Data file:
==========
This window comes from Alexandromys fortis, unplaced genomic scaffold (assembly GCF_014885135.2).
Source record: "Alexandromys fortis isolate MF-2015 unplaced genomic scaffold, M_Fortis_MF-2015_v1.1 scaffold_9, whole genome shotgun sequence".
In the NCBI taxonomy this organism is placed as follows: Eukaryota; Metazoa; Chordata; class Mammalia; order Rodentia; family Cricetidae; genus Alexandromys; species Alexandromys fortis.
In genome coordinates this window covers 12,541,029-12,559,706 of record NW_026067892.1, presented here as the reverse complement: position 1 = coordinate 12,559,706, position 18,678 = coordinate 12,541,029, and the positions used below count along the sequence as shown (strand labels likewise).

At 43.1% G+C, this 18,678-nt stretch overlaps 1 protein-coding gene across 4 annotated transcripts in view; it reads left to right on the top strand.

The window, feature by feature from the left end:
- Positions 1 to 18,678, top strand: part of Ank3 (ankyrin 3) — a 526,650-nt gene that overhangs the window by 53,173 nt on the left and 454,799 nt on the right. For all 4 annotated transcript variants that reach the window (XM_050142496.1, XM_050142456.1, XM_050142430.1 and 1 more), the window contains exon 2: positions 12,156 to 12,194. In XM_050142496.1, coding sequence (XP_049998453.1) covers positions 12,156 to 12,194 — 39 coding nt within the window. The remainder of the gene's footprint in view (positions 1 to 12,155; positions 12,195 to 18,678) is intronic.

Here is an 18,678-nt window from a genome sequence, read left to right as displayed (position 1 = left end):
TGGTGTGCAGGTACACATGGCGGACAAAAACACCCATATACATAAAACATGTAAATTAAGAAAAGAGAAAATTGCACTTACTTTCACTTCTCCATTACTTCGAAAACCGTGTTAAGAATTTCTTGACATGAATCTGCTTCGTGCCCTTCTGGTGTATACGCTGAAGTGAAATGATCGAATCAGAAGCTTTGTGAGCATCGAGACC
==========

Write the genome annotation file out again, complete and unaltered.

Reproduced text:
This window comes from Alexandromys fortis, unplaced genomic scaffold (assembly GCF_014885135.2).
Source record: "Alexandromys fortis isolate MF-2015 unplaced genomic scaffold, M_Fortis_MF-2015_v1.1 scaffold_9, whole genome shotgun sequence".
In the NCBI taxonomy this organism is placed as follows: Eukaryota; Metazoa; Chordata; class Mammalia; order Rodentia; family Cricetidae; genus Alexandromys; species Alexandromys fortis.
In genome coordinates this window covers 12,541,029-12,559,706 of record NW_026067892.1, presented here as the reverse complement: position 1 = coordinate 12,559,706, position 18,678 = coordinate 12,541,029, and the positions used below count along the sequence as shown (strand labels likewise).

At 43.1% G+C, this 18,678-nt stretch overlaps 1 protein-coding gene across 4 annotated transcripts in view; it reads left to right on the top strand.

The window, feature by feature from the left end:
- Positions 1 to 18,678, top strand: part of Ank3 (ankyrin 3) — a 526,650-nt gene that overhangs the window by 53,173 nt on the left and 454,799 nt on the right. For all 4 annotated transcript variants that reach the window (XM_050142496.1, XM_050142456.1, XM_050142430.1 and 1 more), the window contains exon 2: positions 12,156 to 12,194. In XM_050142496.1, coding sequence (XP_049998453.1) covers positions 12,156 to 12,194 — 39 coding nt within the window. The remainder of the gene's footprint in view (positions 1 to 12,155; positions 12,195 to 18,678) is intronic.

Here is an 18,678-nt window from a genome sequence, read left to right as displayed (position 1 = left end):
TGGTGTGCAGGTACACATGGCGGACAAAAACACCCATATACATAAAACATGTAAATTAAGAAAAGAGAAAATTGCACTTACTTTCACTTCTCCATTACTTCGAAAACCGTGTTAAGAATTTCTTGACATGAATCTGCTTCGTGCCCTTCTGGTGTATACGCTGAAGTGAAATGATCGAATCAGAAGCTTTGTGAGCATCGAGACC